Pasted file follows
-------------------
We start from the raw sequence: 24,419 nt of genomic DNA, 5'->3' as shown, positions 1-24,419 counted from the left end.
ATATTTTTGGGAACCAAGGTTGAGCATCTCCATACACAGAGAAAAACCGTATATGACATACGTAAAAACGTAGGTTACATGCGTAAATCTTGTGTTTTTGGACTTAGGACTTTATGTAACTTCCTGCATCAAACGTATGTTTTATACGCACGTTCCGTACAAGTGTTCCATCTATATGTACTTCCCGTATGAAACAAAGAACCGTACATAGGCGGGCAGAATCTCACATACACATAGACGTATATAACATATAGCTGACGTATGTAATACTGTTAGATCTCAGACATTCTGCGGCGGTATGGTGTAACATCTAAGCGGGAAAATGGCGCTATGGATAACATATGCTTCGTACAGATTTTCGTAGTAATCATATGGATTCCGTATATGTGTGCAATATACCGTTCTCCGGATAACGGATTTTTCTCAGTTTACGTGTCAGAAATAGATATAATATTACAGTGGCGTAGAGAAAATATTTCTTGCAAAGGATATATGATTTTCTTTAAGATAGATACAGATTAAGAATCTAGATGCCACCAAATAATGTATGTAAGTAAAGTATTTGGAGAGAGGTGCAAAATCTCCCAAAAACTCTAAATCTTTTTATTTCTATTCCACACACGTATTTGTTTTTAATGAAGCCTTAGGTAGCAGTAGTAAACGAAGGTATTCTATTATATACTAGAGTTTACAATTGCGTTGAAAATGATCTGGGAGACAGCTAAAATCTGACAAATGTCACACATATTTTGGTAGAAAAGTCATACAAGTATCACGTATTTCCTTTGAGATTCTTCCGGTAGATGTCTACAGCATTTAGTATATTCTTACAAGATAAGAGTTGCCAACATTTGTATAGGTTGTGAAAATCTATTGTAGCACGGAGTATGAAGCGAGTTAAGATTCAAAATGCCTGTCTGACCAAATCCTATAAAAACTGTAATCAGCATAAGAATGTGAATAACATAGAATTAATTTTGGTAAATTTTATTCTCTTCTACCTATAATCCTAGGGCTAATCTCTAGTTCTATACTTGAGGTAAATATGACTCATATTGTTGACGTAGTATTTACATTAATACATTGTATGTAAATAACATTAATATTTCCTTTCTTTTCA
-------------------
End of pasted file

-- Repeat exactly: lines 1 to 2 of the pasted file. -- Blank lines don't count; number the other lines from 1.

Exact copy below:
We start from the raw sequence: 24,419 nt of genomic DNA, 5'->3' as shown, positions 1-24,419 counted from the left end.
ATATTTTTGGGAACCAAGGTTGAGCATCTCCATACACAGAGAAAAACCGTATATGACATACGTAAAAACGTAGGTTACATGCGTAAATCTTGTGTTTTTGGACTTAGGACTTTATGTAACTTCCTGCATCAAACGTATGTTTTATACGCACGTTCCGTACAAGTGTTCCATCTATATGTACTTCCCGTATGAAACAAAGAACCGTACATAGGCGGGCAGAATCTCACATACACATAGACGTATATAACATATAGCTGACGTATGTAATACTGTTAGATCTCAGACATTCTGCGGCGGTATGGTGTAACATCTAAGCGGGAAAATGGCGCTATGGATAACATATGCTTCGTACAGATTTTCGTAGTAATCATATGGATTCCGTATATGTGTGCAATATACCGTTCTCCGGATAACGGATTTTTCTCAGTTTACGTGTCAGAAATAGATATAATATTACAGTGGCGTAGAGAAAATATTTCTTGCAAAGGATATATGATTTTCTTTAAGATAGATACAGATTAAGAATCTAGATGCCACCAAATAATGTATGTAAGTAAAGTATTTGGAGAGAGGTGCAAAATCTCCCAAAAACTCTAAATCTTTTTATTTCTATTCCACACACGTATTTGTTTTTAATGAAGCCTTAGGTAGCAGTAGTAAACGAAGGTATTCTATTATATACTAGAGTTTACAATTGCGTTGAAAATGATCTGGGAGACAGCTAAAATCTGACAAATGTCACACATATTTTGGTAGAAAAGTCATACAAGTATCACGTATTTCCTTTGAGATTCTTCCGGTAGATGTCTACAGCATTTAGTATATTCTTACAAGATAAGAGTTGCCAACATTTGTATAGGTTGTGAAAATCTATTGTAGCACGGAGTATGAAGCGAGTTAAGATTCAAAATGCCTGTCTGACCAAATCCTATAAAAACTGTAATCAGCATAAGAATGTGAATAACATAGAATTAATTTTGGTAAATTTTATTCTCTTCTACCTATAATCCTAGGGCTAATCTCTAGTTCTATACTTGAGGTAAATATGACTCATATTGTTGACGTAGTATTTACATTAATACATTGTATGTAAATAACATTAATATTTCCTTTCTTTTCA